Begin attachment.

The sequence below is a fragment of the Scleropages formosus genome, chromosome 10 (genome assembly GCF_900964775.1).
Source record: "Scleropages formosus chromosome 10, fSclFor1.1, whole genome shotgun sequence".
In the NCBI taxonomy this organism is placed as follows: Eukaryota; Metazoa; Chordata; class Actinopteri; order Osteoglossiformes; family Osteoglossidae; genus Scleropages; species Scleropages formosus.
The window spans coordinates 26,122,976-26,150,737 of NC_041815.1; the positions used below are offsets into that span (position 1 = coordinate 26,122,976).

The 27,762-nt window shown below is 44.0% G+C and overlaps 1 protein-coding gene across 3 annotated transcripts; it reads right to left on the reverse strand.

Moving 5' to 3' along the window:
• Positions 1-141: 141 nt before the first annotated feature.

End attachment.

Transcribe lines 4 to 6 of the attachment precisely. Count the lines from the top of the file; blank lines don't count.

The window spans coordinates 26,122,976-26,150,737 of NC_041815.1; the positions used below are offsets into that span (position 1 = coordinate 26,122,976).

The 27,762-nt window shown below is 44.0% G+C and overlaps 1 protein-coding gene across 3 annotated transcripts; it reads right to left on the reverse strand.

Moving 5' to 3' along the window: